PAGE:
Advancing Health Equity: Fungal Diseases

Key points

  • Social differences like living conditions, income, occupation, and access to care can create health inequities.
  • Some fungal diseases affect some populations more than others based on biological conditions like sex, race, and ethnicity.
  • Data covering diverse populations helps identify health inequities.
  • Policy changes, education, and awareness helps advance health equity.
a collection of tiled photographs of people representing different ages and races and ethnicities

Why it's important

Fungi cause many types of illnesses, some of which are life-threatening. Fungal diseases can affect anyone, but people with weakened immune systems are at greatest risk of severe illness and death.

Fungal diseases disproportionately affect Black, American Indian or Alaska Native, and Hispanic persons. These groups have higher rates of fungal deaths compared with other groups. This was especially so during the COVID-19 pandemic.

These disparities are likely driven in large part by inequities in the social determinants of health (SDOH). SDOH are the conditions of the places where people live, work, and play that affect health risks and outcomes.

An illustration showing a group of sick people
Different health conditions increase the risk for fungal diseases

What prevents health equity

Differences in SDOH can lead to health inequities and increase fungal disease impact on some populations. People work outdoors in certain areas are more likely to inhale fungal spores from the environment. Health inequities impacting other health conditions can have a ripple effect. The risk for diabetes is higher among people living in areas with poor access to nutritious food and healthcare. Diabetes is a risk factor for several fungal diseases.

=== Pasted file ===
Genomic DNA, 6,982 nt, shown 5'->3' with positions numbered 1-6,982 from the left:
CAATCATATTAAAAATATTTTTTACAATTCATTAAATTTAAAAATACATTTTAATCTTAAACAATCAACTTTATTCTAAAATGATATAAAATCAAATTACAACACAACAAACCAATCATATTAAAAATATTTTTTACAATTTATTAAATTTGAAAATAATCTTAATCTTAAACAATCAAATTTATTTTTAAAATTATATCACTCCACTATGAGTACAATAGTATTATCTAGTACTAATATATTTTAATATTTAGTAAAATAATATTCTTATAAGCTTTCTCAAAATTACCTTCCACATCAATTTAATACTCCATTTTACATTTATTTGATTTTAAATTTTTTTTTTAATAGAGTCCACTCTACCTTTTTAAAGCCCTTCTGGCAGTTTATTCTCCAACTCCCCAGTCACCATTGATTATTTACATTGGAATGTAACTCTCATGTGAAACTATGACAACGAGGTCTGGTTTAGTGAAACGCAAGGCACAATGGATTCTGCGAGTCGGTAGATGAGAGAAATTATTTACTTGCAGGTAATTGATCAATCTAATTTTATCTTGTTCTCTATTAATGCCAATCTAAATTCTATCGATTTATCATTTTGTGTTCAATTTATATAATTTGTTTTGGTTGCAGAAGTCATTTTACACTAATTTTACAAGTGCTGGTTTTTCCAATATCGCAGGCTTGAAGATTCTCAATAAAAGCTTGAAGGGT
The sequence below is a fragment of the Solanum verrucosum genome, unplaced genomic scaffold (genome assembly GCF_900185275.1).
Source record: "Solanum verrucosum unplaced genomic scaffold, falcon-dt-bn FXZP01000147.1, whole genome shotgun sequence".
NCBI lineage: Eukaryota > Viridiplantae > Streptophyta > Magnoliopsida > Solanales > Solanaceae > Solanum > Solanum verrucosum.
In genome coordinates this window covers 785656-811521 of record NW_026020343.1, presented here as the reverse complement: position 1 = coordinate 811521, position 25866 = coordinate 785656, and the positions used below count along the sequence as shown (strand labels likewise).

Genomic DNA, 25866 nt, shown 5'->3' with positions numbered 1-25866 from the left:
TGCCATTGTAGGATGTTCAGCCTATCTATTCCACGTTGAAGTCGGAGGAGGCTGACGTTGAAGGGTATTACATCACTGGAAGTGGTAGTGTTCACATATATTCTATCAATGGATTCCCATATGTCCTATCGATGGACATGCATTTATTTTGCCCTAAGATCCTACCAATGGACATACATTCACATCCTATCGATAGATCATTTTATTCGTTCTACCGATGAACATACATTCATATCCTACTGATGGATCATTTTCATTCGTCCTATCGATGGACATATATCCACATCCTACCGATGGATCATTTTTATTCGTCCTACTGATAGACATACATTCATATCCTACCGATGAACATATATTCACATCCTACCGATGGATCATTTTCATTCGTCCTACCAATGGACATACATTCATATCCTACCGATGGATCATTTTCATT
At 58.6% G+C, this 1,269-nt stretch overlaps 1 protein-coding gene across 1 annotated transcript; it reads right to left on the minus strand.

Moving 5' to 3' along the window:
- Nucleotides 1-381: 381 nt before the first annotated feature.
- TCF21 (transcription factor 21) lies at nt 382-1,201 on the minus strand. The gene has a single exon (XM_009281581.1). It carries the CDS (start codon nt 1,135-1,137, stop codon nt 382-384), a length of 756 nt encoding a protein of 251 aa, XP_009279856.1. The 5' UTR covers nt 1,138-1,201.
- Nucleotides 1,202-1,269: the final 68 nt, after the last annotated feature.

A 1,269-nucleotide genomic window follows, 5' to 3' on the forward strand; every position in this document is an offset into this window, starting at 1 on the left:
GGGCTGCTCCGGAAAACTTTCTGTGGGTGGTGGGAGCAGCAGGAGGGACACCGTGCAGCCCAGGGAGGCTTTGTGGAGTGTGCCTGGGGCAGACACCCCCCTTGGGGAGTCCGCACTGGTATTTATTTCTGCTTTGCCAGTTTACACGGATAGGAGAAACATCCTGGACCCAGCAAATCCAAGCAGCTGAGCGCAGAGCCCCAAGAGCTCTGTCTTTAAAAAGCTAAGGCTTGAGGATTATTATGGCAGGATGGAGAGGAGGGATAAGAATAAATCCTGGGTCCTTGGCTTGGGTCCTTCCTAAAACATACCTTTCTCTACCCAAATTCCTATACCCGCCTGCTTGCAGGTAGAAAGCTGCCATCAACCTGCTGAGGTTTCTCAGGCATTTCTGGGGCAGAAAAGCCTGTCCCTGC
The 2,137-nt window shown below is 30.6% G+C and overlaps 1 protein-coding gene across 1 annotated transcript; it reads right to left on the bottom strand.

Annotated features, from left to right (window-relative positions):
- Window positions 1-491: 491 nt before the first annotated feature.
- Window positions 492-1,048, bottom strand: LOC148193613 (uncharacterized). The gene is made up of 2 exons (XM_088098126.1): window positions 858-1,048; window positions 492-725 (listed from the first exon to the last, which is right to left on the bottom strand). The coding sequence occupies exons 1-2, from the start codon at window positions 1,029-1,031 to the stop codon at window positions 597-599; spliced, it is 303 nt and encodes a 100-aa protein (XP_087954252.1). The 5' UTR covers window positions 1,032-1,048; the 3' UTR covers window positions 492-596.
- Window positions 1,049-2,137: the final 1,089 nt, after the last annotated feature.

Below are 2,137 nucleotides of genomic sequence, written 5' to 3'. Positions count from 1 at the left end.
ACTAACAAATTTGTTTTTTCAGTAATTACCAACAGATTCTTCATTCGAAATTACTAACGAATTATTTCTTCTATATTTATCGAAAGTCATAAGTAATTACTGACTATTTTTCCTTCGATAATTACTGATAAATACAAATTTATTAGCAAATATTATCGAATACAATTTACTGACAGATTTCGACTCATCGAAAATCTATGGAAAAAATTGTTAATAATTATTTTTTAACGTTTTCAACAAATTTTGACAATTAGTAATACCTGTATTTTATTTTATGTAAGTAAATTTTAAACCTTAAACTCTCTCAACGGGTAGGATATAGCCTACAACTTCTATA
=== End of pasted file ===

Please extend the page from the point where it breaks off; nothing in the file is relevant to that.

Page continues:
Image of a yellow-colored rocky terrain with two men digging within it.
Differences in social determinants of health can impact people.

What CDC is doing

CDC is committed to promoting health equity and has identified priority areas to address inequities in fungal diseases. CDC engages in activities to support each priority.

Priority 1: Expand data and research

Data on the epidemiology of fungal diseases across demographic and geographic populations can help identify factors that drive inequities. Surveys, interviews, and focus groups with clinicians and affected populations can shed light on perspectives and barriers to health equity. Data and research can help inform interventions to address disparities.

Current data expansion and research projects include examination of:

  • The relationship between fungal diseases and social determinants
    • Using the Social Vulnerability Index and Environmental Justice Index
  • Disparities in healthcare-acquired fungal disease incidence.
    • Examining facility-level access and quality of care
    • Differences in clinical care by age, race, sex, and other factors.

Priority 2: Develop health equity interventions

Certain strategies can address the disproportionate burden of fungal diseases face by some groups.

Clinician education about high-risk populations can help them adapt approaches to better serve patient-specific needs. Increased access to laboratories, especially with antifungal susceptibility testing, helps more people get timely appropriate treatment even in remote areas.

Targeted public health education campaigns can empower populations at higher risk to take preventative actions and know when to seek care.

Interventions that address health equity include:

  • Fungal disease outreach to high-risk populations in collaboration with
    • the Bureau of Prisons
    • Migrant farm worker organizations
    • Tribal Health Organizations
    • Indian Health Service
  • Addressing risks to migrants and refugees coming to the U.S. by
    • Raising awareness of neglected tropical diseases.
    • Studying the impact of antifungal-resistant ringworm.